According to a recent study, SMBs are failing to embrace overseas trade due to a reluctance to tackle complicated paperwork and regulations.
The study, conducted on behalf of UPS Canada, suggests that about a third of SMBs believe international expansion would be positive for the Canadian economy, but these businesses have a difficult time overcoming their own inertia.
Other barriers cited include: the costs involved, trade regulations, border delays, customs paperwork, foreign contract processing, finding trustworthy partners, tax structures and cultural differences between trading nations.
TNS Canadian Facts conducted the study for UPS Canada. The researcher interviewed 637 SMBs in Canada with 1-249 employees. The idea of international expansion was appealing to this group (only 15 per cent said it would be a negative for their business), but few believed they had the wherewithal to actively pursue expansion.
“Despite a generally bullish attitude for future economic growth in Canada, actual plans to move businesses onto a more global footing were less likely,” said Amy Knowles, research director at TNS, during a recent Webcast.
Of the SMBs TNS interviewed, four in 10 said they already have enough business to sustain them in Canada, two in 10 said they had concrete plans to expand and about 10 per cent said it would be too expensive to consider.
One of the main problems, said Knowles is a lack of confidence or know-how. One-third of respondents said they simply didn’t know why they haven’t expanded beyond their own national borders.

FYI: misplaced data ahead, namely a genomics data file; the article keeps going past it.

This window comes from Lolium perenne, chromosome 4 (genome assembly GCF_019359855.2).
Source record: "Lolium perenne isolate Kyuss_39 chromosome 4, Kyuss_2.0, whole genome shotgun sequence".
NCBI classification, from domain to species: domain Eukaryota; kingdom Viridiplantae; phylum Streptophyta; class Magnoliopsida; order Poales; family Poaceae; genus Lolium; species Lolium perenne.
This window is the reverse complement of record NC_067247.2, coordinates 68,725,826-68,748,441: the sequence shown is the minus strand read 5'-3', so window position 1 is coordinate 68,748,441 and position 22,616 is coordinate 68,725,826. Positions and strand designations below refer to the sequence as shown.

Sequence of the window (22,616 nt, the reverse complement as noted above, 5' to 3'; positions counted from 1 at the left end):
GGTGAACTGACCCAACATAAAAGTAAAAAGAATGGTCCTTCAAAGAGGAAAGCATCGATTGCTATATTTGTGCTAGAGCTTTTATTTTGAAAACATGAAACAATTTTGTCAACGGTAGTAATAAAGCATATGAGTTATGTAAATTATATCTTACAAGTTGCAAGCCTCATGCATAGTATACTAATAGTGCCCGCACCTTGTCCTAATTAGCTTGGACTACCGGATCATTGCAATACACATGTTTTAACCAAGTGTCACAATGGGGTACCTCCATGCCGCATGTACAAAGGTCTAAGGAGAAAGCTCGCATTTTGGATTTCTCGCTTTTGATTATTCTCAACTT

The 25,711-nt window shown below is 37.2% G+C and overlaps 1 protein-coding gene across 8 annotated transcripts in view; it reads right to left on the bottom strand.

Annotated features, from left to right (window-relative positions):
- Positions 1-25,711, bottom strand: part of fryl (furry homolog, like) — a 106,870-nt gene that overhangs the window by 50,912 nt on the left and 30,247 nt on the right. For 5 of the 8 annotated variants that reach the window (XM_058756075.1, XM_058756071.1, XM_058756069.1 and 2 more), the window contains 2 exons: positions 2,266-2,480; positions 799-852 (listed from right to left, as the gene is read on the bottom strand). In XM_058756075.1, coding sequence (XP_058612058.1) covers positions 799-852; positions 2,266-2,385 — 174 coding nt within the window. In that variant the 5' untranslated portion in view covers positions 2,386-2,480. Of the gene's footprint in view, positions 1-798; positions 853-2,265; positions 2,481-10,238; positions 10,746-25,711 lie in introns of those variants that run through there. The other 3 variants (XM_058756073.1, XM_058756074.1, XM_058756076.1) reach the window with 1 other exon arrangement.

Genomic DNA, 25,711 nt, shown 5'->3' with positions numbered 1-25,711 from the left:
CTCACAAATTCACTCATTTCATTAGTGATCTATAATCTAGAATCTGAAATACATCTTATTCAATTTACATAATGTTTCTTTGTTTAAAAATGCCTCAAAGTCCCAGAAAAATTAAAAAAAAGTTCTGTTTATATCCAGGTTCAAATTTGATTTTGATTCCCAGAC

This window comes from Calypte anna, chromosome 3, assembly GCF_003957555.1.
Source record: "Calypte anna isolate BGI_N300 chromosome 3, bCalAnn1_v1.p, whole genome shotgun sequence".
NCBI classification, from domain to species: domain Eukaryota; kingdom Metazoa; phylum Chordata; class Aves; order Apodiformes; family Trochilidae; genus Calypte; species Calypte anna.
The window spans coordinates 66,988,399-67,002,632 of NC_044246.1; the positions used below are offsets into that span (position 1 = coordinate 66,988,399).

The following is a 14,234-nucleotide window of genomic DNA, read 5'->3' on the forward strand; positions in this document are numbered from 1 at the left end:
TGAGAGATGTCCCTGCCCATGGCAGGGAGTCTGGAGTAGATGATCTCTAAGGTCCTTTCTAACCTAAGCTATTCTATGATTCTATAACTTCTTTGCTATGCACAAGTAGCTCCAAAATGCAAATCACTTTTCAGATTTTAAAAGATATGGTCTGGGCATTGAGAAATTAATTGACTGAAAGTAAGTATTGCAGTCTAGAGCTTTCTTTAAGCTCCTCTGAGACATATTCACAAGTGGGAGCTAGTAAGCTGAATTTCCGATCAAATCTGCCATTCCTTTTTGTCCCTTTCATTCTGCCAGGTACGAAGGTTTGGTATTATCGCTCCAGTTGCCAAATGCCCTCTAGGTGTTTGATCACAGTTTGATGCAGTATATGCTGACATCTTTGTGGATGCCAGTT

“There appears to be a sense of apathy. Although there may be challenges in moving businesses beyond the border or altering supply chain formulas, entrepreneurs have the ability to take advantage of global trade,” said Mike Tierney, president of UPS Canada.
Canada is being outpaced by India, China, Russia and a number of other markets, he said, because they’re more willing to try to overcome the complications associated with cross-border business.
SMBs need to be more willing to use technology to their advantage, said Tierney. He said that UPS has software designed specifically for small businesses that will help them deal with paperwork and customs calculations for more 200 nations.
According to TNS, SMBs represent 98 per cent of overall business conducted in Canada. “Despite reticence to enter the global market, Canadian SMBs are generally very positive about the future economic growth of Canada,” said Knowles.
But SMBs won’t be able to rest on their laurels if they wish to compete globally – particularly in an Internet economy – said Tierney.